During plasma processing, the gas pressure within the plasma containment and secondary chambers may be from about 10 mT to about 10 T or more, but typically the operating pressure is about 1 T. Feed gas flow may range from about 100 standard cubic centimeters per minute (sccm) to about 5,000 sccm or more for a 200 mm substrate.

In accordance with the invention, module 200 further includes a chamber interconnecting port 208 that interconnects plasma containment chamber 202 and the secondary chamber 204. Chamber interconnecting port 208 allows gases from plasma containment chamber 202 to flow into secondary chamber 204 during the processing of the substrate. Chamber interconnecting port 208 is positioned between plasma containment chamber 202 and secondary chamber 204 such that, when substrate 122 is positioned on chuck 120 in the secondary chamber, there is preferably no substantial direct line-of-sight exposure of substrate 122 to the primary dissociation zone 116 of the plasma formed within plasma containment chamber 202. If desired (but not required in all cases), chamber interconnecting port 208 may be positioned between plasma containment chamber 202 and secondary chamber 204 such that there is no point on substrate 122 that is in direct line-of sight with the primary dissociation zone 116 of the plasma formed within plasma containment chamber 202.

Because chamber interconnecting port 208 is positioned between plasma containment chamber 202 and secondary chamber 204 such that no points on substrate 122 are in direct line-of-sight with the primary dissociation zone 116 when the substrate is positioned on chuck 120, the module configuration of the invention substantially eliminates the potential for damage to the substrate due to direct UV radiation. More importantly, because primary dissociation zone 116 of the plasma is substantially surrounded by the chamber walls of plasma containment chamber 202, the vast majority of charged species formed within plasma containment chamber 202 collide with one of the walls. This substantially reduces the concentration of charged species that are able to pass through chamber interconnecting port 208 and into secondary chamber 204. This substantial reduction of the concentration of charged species that are allowed to pass through chamber interconnecting port 208 substantially reduces the dosage of charged species that substrate 122 is exposed to. This reduces the chances of causing the charge damage to any devices on substrate 122 as described above in the background.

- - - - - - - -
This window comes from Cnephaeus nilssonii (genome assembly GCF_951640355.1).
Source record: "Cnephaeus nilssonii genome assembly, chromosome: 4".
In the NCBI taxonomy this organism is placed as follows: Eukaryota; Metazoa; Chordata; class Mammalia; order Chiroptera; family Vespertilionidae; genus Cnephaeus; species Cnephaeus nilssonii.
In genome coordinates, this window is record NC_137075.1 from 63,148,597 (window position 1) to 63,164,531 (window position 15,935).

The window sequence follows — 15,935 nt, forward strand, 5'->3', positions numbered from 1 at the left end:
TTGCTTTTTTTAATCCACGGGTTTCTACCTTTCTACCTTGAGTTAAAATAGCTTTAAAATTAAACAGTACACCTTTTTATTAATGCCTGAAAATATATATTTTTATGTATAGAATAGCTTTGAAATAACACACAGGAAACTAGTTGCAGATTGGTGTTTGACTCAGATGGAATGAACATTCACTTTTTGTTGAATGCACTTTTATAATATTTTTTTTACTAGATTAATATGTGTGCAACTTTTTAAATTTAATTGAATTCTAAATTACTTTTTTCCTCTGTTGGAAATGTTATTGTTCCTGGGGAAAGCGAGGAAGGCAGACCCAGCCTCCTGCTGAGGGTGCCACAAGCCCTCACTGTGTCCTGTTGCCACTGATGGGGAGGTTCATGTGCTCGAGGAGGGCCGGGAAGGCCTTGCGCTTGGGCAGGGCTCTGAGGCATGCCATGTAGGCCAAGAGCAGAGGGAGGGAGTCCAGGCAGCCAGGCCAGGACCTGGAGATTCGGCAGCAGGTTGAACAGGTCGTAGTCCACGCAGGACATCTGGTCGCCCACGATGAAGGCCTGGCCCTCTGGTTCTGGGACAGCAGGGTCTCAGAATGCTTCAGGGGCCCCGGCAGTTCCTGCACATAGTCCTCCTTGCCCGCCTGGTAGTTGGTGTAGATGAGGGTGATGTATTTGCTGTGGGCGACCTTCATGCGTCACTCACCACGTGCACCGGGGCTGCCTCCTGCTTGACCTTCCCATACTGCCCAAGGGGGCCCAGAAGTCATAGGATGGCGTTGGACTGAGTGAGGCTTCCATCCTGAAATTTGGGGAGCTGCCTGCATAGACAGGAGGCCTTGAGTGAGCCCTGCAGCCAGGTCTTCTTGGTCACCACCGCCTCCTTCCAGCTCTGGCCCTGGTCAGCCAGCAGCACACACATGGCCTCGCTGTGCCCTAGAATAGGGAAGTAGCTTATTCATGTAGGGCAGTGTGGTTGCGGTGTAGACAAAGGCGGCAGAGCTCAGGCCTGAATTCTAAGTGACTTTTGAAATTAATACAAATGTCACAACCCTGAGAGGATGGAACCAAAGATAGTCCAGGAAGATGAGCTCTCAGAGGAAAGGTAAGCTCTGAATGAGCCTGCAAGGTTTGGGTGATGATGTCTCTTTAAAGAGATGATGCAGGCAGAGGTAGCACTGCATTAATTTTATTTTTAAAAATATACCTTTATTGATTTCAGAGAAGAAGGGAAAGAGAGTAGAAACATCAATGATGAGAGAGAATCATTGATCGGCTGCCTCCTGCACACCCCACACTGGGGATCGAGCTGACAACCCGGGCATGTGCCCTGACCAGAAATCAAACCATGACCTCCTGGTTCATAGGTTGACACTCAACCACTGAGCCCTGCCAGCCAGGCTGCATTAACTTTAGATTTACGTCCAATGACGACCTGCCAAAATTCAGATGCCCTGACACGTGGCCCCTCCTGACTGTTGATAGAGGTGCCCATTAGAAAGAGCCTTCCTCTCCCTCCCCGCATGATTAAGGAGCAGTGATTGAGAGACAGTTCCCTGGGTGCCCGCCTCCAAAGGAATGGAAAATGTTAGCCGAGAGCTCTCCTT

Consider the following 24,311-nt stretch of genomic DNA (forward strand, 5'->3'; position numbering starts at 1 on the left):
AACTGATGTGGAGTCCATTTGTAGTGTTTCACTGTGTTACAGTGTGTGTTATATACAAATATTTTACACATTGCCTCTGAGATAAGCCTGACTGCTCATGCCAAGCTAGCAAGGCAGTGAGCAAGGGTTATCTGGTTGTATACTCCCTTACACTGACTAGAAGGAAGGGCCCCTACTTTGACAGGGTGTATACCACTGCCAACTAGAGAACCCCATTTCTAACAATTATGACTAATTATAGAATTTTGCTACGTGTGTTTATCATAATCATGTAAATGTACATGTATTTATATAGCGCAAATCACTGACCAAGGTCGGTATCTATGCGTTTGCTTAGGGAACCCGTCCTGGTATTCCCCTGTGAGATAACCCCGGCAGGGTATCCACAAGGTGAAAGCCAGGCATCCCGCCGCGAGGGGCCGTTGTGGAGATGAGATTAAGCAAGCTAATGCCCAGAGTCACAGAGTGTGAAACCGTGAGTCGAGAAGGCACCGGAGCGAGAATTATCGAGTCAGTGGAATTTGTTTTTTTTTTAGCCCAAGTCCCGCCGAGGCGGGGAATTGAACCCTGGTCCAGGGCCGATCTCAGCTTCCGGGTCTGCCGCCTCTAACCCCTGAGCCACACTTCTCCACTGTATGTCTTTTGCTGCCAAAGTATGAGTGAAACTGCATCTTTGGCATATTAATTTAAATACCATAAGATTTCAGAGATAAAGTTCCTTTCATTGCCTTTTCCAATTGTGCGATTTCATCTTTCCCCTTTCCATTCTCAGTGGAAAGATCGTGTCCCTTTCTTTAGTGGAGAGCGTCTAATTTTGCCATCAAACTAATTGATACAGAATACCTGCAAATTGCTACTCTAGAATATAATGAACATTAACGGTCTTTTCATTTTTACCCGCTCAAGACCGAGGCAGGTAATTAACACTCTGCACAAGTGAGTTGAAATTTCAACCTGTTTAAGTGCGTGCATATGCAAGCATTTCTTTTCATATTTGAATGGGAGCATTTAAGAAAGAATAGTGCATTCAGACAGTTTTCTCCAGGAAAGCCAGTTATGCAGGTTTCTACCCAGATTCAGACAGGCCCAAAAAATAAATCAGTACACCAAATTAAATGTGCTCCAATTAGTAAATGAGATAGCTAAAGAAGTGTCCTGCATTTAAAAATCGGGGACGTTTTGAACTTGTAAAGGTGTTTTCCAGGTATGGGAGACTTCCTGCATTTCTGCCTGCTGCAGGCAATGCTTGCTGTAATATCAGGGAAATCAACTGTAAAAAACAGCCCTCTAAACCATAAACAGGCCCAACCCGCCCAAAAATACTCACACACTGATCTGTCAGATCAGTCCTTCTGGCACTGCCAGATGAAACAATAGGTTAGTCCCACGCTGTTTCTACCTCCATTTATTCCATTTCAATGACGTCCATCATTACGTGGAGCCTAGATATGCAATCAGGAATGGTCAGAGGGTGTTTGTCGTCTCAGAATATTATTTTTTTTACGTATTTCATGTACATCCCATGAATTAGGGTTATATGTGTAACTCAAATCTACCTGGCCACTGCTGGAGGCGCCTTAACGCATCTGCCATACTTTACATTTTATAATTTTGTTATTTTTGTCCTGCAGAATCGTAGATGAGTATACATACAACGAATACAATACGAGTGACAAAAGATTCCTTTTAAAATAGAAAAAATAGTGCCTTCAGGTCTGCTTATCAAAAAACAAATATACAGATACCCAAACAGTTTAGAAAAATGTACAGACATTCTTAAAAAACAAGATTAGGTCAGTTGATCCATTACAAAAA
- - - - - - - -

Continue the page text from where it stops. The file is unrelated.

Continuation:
In one preferred embodiment, plasma containment plate 206 is grounded as indicated by ground 210 in FIG. 2A. This grounding causes containment plate 206 to attract any charged species and further encourages any charged species to collide with containment plate 206. This further prevents charged species from passing from plasma containment chamber 202 into secondary chamber 204.